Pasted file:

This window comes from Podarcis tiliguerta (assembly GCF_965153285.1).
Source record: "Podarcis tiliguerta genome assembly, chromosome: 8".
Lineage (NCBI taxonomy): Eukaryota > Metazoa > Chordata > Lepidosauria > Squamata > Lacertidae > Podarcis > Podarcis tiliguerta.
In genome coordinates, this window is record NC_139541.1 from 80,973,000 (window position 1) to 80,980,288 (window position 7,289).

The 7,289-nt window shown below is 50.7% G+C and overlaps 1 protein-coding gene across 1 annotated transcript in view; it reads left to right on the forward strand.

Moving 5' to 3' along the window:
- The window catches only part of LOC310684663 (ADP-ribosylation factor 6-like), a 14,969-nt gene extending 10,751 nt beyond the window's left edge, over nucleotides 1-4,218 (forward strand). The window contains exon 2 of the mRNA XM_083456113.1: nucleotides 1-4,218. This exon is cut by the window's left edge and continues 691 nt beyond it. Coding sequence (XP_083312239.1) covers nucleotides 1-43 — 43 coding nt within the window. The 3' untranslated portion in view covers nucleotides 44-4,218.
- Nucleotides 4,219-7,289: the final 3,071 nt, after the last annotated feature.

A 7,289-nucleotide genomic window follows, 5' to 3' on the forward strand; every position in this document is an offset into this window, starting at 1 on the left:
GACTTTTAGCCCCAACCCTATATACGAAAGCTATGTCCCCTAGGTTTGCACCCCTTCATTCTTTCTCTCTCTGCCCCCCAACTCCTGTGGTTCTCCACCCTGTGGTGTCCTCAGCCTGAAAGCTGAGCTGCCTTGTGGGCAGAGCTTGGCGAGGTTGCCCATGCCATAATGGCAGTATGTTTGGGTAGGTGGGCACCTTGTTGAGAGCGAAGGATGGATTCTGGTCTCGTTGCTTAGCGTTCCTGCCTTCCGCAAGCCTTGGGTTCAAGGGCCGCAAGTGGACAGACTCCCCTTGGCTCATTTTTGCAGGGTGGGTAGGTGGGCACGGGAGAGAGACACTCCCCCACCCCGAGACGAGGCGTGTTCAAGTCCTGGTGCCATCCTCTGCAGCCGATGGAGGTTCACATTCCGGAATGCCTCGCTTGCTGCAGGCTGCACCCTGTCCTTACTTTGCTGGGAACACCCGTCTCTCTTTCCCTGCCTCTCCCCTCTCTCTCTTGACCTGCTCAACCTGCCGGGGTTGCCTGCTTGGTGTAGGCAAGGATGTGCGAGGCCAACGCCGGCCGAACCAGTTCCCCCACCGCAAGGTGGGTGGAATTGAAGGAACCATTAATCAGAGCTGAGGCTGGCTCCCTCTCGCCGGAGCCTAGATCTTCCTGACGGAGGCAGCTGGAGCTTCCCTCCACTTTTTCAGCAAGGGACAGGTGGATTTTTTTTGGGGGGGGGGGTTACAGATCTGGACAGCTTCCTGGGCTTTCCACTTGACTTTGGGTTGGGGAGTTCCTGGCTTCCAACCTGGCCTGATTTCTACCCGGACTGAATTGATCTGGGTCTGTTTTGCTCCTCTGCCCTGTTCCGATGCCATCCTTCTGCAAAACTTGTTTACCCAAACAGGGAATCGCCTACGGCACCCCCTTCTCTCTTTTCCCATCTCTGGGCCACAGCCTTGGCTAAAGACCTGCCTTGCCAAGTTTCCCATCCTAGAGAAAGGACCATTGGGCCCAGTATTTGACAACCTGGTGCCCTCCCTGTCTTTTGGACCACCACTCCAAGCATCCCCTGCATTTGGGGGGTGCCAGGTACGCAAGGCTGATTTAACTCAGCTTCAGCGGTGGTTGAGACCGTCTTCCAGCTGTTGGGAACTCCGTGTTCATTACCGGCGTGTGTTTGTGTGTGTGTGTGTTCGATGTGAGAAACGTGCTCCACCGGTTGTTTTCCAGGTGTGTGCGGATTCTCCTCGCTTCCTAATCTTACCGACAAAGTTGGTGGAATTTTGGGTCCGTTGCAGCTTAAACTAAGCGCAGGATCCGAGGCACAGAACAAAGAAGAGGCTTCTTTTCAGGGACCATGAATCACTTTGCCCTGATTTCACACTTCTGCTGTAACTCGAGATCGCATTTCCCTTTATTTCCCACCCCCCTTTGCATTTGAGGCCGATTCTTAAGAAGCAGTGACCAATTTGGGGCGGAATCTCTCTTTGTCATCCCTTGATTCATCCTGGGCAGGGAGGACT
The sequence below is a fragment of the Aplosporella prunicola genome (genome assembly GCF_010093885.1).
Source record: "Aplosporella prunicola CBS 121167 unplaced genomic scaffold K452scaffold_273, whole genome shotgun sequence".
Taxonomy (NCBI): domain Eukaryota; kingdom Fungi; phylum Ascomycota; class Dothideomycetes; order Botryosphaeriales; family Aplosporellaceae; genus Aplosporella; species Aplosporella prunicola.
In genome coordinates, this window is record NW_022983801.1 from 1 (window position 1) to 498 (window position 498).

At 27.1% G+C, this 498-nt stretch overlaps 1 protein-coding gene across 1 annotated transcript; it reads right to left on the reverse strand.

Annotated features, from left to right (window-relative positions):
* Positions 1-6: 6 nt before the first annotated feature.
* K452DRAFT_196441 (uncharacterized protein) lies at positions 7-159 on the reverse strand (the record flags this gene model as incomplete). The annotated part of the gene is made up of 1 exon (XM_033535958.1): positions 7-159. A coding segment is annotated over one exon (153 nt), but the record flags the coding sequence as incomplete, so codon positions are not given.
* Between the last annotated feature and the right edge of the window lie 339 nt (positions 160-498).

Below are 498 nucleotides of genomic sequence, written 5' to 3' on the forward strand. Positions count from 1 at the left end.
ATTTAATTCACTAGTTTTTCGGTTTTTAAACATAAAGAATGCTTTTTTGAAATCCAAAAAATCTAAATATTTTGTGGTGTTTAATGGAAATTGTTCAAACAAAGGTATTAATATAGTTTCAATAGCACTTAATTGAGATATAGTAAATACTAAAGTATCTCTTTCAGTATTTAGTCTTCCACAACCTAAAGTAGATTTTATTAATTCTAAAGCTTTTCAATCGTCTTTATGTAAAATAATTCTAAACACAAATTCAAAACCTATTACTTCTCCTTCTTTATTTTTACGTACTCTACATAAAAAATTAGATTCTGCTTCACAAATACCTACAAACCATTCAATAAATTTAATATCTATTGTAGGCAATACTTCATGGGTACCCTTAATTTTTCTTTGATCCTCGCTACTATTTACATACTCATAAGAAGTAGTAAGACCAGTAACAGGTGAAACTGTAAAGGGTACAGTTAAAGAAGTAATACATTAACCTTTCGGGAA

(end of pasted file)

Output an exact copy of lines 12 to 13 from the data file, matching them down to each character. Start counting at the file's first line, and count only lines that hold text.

Source record: "Aplosporella prunicola CBS 121167 unplaced genomic scaffold K452scaffold_273, whole genome shotgun sequence".
Taxonomy (NCBI): domain Eukaryota; kingdom Fungi; phylum Ascomycota; class Dothideomycetes; order Botryosphaeriales; family Aplosporellaceae; genus Aplosporella; species Aplosporella prunicola.